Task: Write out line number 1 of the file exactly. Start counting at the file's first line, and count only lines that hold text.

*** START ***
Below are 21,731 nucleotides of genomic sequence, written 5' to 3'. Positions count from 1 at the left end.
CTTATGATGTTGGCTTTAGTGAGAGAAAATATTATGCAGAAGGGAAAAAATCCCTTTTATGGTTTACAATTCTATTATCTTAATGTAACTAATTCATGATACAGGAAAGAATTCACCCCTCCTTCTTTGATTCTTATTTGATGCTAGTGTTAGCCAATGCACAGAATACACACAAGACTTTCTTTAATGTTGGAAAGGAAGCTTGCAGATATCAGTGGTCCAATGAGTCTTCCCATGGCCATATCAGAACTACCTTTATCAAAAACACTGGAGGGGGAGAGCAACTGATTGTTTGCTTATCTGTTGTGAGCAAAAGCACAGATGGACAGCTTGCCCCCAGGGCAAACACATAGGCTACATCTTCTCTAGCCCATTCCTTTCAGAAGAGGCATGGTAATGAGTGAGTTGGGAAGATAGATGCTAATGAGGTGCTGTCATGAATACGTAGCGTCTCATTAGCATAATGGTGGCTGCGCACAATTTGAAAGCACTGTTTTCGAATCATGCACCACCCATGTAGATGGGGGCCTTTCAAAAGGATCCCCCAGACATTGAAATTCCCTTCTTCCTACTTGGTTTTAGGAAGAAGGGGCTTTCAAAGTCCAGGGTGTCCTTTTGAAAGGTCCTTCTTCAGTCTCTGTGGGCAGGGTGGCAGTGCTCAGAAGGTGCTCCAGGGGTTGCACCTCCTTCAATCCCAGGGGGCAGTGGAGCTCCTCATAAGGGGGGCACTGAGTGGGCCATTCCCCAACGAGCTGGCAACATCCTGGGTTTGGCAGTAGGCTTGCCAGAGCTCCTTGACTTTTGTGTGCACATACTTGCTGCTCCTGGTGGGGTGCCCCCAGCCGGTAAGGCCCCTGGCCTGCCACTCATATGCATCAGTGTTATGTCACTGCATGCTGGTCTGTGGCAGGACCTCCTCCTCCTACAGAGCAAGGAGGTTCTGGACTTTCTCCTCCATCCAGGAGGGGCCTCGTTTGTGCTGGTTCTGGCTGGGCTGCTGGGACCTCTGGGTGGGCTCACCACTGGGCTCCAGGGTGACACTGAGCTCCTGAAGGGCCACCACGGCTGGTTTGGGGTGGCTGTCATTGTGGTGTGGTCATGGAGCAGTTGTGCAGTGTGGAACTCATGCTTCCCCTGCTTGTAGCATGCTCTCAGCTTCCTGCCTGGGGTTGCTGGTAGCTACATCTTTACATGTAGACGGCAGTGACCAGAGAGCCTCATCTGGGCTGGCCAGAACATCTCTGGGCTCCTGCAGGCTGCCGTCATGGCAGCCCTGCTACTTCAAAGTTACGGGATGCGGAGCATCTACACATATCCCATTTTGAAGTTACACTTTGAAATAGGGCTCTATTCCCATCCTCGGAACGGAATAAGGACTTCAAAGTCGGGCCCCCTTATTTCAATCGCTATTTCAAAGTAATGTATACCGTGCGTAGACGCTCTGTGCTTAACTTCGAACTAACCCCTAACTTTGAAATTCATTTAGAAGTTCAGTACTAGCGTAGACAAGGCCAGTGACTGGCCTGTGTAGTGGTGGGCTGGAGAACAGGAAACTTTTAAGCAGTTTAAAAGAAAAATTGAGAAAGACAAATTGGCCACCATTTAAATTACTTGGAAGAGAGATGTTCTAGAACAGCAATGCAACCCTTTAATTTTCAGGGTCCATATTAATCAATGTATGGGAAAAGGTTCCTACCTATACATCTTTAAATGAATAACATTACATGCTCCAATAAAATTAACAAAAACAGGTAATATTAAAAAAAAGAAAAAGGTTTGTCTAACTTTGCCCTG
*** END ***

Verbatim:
Below are 21,731 nucleotides of genomic sequence, written 5' to 3'. Positions count from 1 at the left end.